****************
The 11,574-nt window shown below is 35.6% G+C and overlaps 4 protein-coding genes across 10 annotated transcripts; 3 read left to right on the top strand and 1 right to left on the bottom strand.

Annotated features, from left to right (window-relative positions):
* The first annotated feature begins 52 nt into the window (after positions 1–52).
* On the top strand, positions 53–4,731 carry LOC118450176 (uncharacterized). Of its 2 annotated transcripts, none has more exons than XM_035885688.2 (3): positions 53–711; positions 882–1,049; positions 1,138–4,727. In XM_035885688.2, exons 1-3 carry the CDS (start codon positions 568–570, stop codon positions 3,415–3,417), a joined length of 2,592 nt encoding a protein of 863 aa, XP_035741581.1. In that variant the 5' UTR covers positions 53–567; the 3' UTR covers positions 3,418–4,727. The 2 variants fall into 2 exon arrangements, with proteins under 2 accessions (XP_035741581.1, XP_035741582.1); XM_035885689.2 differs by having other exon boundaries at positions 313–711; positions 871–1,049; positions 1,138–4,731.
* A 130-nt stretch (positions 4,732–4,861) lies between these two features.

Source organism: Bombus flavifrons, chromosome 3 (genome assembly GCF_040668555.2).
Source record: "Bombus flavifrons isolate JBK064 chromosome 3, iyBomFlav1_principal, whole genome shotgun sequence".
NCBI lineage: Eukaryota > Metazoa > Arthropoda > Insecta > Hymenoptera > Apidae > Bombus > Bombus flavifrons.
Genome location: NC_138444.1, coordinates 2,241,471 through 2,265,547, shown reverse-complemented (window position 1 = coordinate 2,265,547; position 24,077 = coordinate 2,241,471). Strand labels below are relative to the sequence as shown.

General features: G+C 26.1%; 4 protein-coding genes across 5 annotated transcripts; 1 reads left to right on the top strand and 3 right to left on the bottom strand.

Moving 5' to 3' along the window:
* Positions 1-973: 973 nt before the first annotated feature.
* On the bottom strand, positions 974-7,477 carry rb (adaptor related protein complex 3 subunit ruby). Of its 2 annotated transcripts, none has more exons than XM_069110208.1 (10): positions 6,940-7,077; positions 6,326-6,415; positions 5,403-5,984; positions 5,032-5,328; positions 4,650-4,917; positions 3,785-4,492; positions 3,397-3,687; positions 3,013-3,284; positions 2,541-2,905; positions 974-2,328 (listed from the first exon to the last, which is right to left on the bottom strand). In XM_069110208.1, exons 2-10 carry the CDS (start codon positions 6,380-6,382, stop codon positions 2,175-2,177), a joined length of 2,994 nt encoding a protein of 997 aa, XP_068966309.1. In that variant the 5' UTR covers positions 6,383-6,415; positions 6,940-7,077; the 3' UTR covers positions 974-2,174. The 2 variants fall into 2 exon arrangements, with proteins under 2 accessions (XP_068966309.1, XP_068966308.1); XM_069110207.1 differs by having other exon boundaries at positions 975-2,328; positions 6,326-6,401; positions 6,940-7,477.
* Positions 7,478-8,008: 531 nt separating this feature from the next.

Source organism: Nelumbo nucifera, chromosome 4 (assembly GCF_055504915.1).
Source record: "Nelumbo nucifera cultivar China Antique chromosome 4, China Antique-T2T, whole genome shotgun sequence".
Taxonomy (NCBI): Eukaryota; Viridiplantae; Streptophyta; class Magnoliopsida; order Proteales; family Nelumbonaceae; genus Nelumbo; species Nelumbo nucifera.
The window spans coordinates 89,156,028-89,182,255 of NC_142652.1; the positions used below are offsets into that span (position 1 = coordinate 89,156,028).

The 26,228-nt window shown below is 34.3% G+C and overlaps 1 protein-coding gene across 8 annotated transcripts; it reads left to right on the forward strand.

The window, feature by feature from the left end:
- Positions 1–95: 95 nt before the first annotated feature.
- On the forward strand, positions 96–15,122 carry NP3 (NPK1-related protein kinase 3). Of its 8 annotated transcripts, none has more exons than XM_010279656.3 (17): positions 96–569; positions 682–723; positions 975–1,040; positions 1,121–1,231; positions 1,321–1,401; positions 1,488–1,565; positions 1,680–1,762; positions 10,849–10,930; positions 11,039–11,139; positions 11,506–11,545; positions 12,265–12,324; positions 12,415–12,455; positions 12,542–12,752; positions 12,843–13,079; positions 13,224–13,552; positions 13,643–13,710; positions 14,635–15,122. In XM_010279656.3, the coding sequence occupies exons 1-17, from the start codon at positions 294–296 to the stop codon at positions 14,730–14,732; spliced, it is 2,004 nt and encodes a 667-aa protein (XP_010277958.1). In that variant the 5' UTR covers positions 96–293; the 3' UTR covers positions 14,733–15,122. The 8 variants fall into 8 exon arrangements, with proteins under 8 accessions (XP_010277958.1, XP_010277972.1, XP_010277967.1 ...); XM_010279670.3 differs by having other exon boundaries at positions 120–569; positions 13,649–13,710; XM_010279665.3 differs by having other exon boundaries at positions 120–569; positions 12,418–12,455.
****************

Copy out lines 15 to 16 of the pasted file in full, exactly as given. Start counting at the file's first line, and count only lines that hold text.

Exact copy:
Source organism: Nelumbo nucifera, chromosome 4 (assembly GCF_055504915.1).
Source record: "Nelumbo nucifera cultivar China Antique chromosome 4, China Antique-T2T, whole genome shotgun sequence".